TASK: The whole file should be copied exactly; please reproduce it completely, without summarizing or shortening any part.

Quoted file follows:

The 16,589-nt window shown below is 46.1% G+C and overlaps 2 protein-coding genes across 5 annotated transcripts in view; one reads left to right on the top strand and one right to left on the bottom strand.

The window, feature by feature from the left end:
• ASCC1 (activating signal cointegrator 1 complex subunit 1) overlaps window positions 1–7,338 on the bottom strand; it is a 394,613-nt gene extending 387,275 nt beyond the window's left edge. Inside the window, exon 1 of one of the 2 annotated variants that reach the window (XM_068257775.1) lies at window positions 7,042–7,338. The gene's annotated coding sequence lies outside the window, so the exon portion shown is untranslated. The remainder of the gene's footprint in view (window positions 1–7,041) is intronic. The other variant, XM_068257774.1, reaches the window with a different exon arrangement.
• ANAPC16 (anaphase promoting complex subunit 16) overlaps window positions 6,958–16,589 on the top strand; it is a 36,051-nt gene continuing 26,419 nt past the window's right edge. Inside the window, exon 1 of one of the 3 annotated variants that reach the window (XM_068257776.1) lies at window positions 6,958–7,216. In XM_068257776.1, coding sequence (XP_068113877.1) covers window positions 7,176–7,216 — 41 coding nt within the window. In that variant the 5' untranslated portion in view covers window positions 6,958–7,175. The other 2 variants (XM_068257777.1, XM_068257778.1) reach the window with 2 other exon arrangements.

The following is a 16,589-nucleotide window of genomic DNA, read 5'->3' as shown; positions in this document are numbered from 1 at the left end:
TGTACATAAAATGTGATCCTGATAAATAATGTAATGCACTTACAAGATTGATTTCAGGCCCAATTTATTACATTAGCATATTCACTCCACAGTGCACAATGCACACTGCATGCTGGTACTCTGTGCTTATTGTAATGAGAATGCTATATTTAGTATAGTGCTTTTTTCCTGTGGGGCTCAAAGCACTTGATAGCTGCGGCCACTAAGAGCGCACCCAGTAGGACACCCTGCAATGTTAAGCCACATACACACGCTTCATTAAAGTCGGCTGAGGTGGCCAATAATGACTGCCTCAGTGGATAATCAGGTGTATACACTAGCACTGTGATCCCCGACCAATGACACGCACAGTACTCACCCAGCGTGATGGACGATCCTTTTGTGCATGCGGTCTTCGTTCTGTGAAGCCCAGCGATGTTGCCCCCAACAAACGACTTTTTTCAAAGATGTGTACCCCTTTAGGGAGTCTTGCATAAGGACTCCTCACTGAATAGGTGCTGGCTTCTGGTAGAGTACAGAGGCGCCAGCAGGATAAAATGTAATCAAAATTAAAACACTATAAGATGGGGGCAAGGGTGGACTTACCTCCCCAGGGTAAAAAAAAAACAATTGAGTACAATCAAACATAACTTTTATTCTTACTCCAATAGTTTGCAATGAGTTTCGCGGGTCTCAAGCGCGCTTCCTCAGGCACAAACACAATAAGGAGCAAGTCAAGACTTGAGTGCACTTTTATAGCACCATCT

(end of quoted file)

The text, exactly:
The 16,589-nt window shown below is 46.1% G+C and overlaps 2 protein-coding genes across 5 annotated transcripts in view; one reads left to right on the top strand and one right to left on the bottom strand.

The window, feature by feature from the left end:
• ASCC1 (activating signal cointegrator 1 complex subunit 1) overlaps window positions 1–7,338 on the bottom strand; it is a 394,613-nt gene extending 387,275 nt beyond the window's left edge. Inside the window, exon 1 of one of the 2 annotated variants that reach the window (XM_068257775.1) lies at window positions 7,042–7,338. The gene's annotated coding sequence lies outside the window, so the exon portion shown is untranslated. The remainder of the gene's footprint in view (window positions 1–7,041) is intronic. The other variant, XM_068257774.1, reaches the window with a different exon arrangement.
• ANAPC16 (anaphase promoting complex subunit 16) overlaps window positions 6,958–16,589 on the top strand; it is a 36,051-nt gene continuing 26,419 nt past the window's right edge. Inside the window, exon 1 of one of the 3 annotated variants that reach the window (XM_068257776.1) lies at window positions 6,958–7,216. In XM_068257776.1, coding sequence (XP_068113877.1) covers window positions 7,176–7,216 — 41 coding nt within the window. In that variant the 5' untranslated portion in view covers window positions 6,958–7,175. The other 2 variants (XM_068257777.1, XM_068257778.1) reach the window with 2 other exon arrangements.

The following is a 16,589-nucleotide window of genomic DNA, read 5'->3' as shown; positions in this document are numbered from 1 at the left end:
TGTACATAAAATGTGATCCTGATAAATAATGTAATGCACTTACAAGATTGATTTCAGGCCCAATTTATTACATTAGCATATTCACTCCACAGTGCACAATGCACACTGCATGCTGGTACTCTGTGCTTATTGTAATGAGAATGCTATATTTAGTATAGTGCTTTTTTCCTGTGGGGCTCAAAGCACTTGATAGCTGCGGCCACTAAGAGCGCACCCAGTAGGACACCCTGCAATGTTAAGCCACATACACACGCTTCATTAAAGTCGGCTGAGGTGGCCAATAATGACTGCCTCAGTGGATAATCAGGTGTATACACTAGCACTGTGATCCCCGACCAATGACACGCACAGTACTCACCCAGCGTGATGGACGATCCTTTTGTGCATGCGGTCTTCGTTCTGTGAAGCCCAGCGATGTTGCCCCCAACAAACGACTTTTTTCAAAGATGTGTACCCCTTTAGGGAGTCTTGCATAAGGACTCCTCACTGAATAGGTGCTGGCTTCTGGTAGAGTACAGAGGCGCCAGCAGGATAAAATGTAATCAAAATTAAAACACTATAAGATGGGGGCAAGGGTGGACTTACCTCCCCAGGGTAAAAAAAAAACAATTGAGTACAATCAAACATAACTTTTATTCTTACTCCAATAGTTTGCAATGAGTTTCGCGGGTCTCAAGCGCGCTTCCTCAGGCACAAACACAATAAGGAGCAAGTCAAGACTTGAGTGCACTTTTATAGCACCATCT